Georgetown Core Curriculum Requirements
The Georgetown Core Curriculum (Georgetown Core) is a distinctive expression of Georgetown University’s identity as a student-centered research university rooted in the Jesuit and Catholic tradition. The Georgetown Core is a two-tiered program. The first tier is shaped by the University and is shared by all undergraduates as a common core experience. The second tier of the requirement is shaped by the four undergraduate schools, expanding the university Core so as to further the specific mission and tradition of each school. The Georgetown Core lays a foundation for the course of studies pursued by students. Ultimately, it is the hope that the entirety of a Georgetown education will lead students to embody as life-long habits the goals described in the Georgetown Core Curriculum Learning Goals.
More information about the Georgetown Core Curriculum can be found on the Provost’s Core Curriculum website.
Georgetown Core Requirements
The core requirements that form the first tier, the common experience across the University, are interpreted and carried out differently across the four undergraduate schools. The shared core requirements are outlined below:
Georgetown, with its commitment to the Jesuit tradition, believes that modern men and women should consider reflectively their relationship to the world, their fellow humans, and God. All students take a year of Philosophy and a year of Theology.
Through the Core, the Philosophy Department is committed to providing courses that promote students’ personal growth as human beings in search of meaningful lives, foster their development as responsible citizens, and offer effective introductions to the discipline of philosophy.
Please refer to each school/college for courses that will specifically fulfill this requirement.
Through the Core, the Theology Department is committed to fostering in students a critically appreciative awareness of the religious dimension of human existence, and to assisting students in reflecting upon their own experience and understanding in that enlarged context. The first course provides this foundation while the second course allows students to develop their critical awareness by applying it to a particular area of interest in religion or theology.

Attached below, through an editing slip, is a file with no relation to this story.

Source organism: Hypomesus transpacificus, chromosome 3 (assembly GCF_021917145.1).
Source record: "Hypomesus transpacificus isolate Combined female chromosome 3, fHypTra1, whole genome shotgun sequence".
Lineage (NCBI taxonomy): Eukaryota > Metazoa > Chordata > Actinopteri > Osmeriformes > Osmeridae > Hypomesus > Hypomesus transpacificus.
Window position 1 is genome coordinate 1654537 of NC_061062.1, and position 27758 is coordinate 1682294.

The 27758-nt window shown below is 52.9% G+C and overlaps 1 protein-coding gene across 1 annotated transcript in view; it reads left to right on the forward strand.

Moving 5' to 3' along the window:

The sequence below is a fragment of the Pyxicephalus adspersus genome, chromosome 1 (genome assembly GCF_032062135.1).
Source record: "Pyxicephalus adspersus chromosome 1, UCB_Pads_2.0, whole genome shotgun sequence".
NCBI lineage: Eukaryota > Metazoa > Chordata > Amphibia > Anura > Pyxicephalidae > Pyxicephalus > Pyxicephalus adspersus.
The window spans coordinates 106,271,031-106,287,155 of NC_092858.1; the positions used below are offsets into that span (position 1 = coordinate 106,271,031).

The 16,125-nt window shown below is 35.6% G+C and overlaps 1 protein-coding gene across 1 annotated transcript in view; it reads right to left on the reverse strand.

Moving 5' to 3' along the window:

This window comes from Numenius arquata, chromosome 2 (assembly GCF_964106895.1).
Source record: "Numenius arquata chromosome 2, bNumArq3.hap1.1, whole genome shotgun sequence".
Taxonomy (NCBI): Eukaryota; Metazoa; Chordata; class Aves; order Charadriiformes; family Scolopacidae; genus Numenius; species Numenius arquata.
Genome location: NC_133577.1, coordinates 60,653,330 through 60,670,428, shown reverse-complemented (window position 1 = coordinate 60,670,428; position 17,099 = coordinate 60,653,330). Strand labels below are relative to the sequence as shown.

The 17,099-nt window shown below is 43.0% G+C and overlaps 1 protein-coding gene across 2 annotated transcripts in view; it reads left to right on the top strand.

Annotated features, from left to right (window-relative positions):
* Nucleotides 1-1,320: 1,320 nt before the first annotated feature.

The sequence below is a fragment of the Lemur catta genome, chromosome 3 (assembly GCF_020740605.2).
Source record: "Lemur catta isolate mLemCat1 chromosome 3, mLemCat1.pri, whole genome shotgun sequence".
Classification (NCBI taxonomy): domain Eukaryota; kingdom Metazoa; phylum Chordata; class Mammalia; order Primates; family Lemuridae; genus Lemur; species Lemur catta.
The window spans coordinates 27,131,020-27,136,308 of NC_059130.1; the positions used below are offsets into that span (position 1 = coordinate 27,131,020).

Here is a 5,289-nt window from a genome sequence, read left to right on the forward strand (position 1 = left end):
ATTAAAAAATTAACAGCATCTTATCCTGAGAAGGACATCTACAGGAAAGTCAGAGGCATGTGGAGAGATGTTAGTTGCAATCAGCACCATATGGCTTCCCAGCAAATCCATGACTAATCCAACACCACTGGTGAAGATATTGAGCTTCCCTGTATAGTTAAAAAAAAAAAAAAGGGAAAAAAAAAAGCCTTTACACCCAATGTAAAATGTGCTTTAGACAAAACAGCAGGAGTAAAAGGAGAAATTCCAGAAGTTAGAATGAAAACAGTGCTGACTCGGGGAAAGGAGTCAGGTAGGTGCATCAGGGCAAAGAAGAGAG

Problem of God (THEO-001) and one theology elective fulfill the theology requirement. Introduction to Biblical Literature (THEO-011) may be substituted for Problem of God or may be used as an intermediate level elective. Courses fulfilling the Theology elective requirement are identified with the “Core: Theology” attribute in the Schedule of Classes. **Transfer students are exempt from Problem of God and may select any two intermediate level courses, including Introduction to Biblical Literature, to fulfill this requirement.
Every Georgetown student will take one writing course, WRIT-015: Writing and Culture Seminar, that provides students with opportunities to connect their writing with critical reading and thinking, inquiry, and analysis. The Writing and Culture Seminar approaches writing through three interrelated frameworks: writing as a tool for inquiry, writing as a process, and practice writing in different rhetorical situations. Each section focuses on a cultural theme, with readings and assignments that engage students with compelling questions and problems. Seminar readings provide texts for analysis as well as models and motives for student writing. Students are encouraged to complete this course during their first year at Georgetown.
The second half of the Writing Core is an intensive writing experience located within the student’s chosen major, embedded within the requirements as determined by that program. The Integrated Writing requirement will prepare students to use the relevant forms, styles, and conventions of their chosen area(s) of study. Because writing reflects ways of thinking in academic practice, attention to writing in the major will enhance the student’s learning of concepts, materials, and methods in their fields. Each major’s Integrated Writing requirement is established by the department in order to express the unique conventions and practices of the discipline.
Humanities: Art, Literature, and Cultures – 1 course